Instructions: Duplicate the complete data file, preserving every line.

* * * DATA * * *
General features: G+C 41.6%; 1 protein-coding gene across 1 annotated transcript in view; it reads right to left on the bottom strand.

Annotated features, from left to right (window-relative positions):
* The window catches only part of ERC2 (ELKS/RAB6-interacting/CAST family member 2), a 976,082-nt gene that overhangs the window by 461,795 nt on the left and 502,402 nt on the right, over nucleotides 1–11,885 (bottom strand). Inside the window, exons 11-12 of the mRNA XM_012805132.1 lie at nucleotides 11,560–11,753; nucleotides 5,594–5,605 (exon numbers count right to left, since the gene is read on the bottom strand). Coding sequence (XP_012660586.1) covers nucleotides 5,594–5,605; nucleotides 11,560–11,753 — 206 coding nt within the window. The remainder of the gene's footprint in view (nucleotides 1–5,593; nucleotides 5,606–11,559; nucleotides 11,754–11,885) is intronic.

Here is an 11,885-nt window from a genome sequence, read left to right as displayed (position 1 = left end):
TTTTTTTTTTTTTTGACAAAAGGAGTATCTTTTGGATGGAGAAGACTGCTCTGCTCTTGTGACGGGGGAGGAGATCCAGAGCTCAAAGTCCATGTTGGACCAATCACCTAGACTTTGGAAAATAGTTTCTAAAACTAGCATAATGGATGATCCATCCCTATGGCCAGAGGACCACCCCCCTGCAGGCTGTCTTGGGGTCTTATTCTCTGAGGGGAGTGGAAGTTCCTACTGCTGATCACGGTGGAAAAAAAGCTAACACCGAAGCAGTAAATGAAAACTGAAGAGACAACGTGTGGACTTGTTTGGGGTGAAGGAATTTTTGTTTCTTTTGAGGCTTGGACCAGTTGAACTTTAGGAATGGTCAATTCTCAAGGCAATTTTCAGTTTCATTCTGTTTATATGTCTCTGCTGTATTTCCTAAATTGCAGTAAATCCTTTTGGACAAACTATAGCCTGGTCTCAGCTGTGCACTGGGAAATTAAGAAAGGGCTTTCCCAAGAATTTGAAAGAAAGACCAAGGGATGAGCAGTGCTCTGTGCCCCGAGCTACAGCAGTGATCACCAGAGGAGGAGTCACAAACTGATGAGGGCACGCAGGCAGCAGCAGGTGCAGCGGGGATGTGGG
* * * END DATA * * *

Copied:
General features: G+C 41.6%; 1 protein-coding gene across 1 annotated transcript in view; it reads right to left on the bottom strand.

Annotated features, from left to right (window-relative positions):
* The window catches only part of ERC2 (ELKS/RAB6-interacting/CAST family member 2), a 976,082-nt gene that overhangs the window by 461,795 nt on the left and 502,402 nt on the right, over nucleotides 1–11,885 (bottom strand). Inside the window, exons 11-12 of the mRNA XM_012805132.1 lie at nucleotides 11,560–11,753; nucleotides 5,594–5,605 (exon numbers count right to left, since the gene is read on the bottom strand). Coding sequence (XP_012660586.1) covers nucleotides 5,594–5,605; nucleotides 11,560–11,753 — 206 coding nt within the window. The remainder of the gene's footprint in view (nucleotides 1–5,593; nucleotides 5,606–11,559; nucleotides 11,754–11,885) is intronic.

Here is an 11,885-nt window from a genome sequence, read left to right as displayed (position 1 = left end):
TTTTTTTTTTTTTTGACAAAAGGAGTATCTTTTGGATGGAGAAGACTGCTCTGCTCTTGTGACGGGGGAGGAGATCCAGAGCTCAAAGTCCATGTTGGACCAATCACCTAGACTTTGGAAAATAGTTTCTAAAACTAGCATAATGGATGATCCATCCCTATGGCCAGAGGACCACCCCCCTGCAGGCTGTCTTGGGGTCTTATTCTCTGAGGGGAGTGGAAGTTCCTACTGCTGATCACGGTGGAAAAAAAGCTAACACCGAAGCAGTAAATGAAAACTGAAGAGACAACGTGTGGACTTGTTTGGGGTGAAGGAATTTTTGTTTCTTTTGAGGCTTGGACCAGTTGAACTTTAGGAATGGTCAATTCTCAAGGCAATTTTCAGTTTCATTCTGTTTATATGTCTCTGCTGTATTTCCTAAATTGCAGTAAATCCTTTTGGACAAACTATAGCCTGGTCTCAGCTGTGCACTGGGAAATTAAGAAAGGGCTTTCCCAAGAATTTGAAAGAAAGACCAAGGGATGAGCAGTGCTCTGTGCCCCGAGCTACAGCAGTGATCACCAGAGGAGGAGTCACAAACTGATGAGGGCACGCAGGCAGCAGCAGGTGCAGCGGGGATGTGGG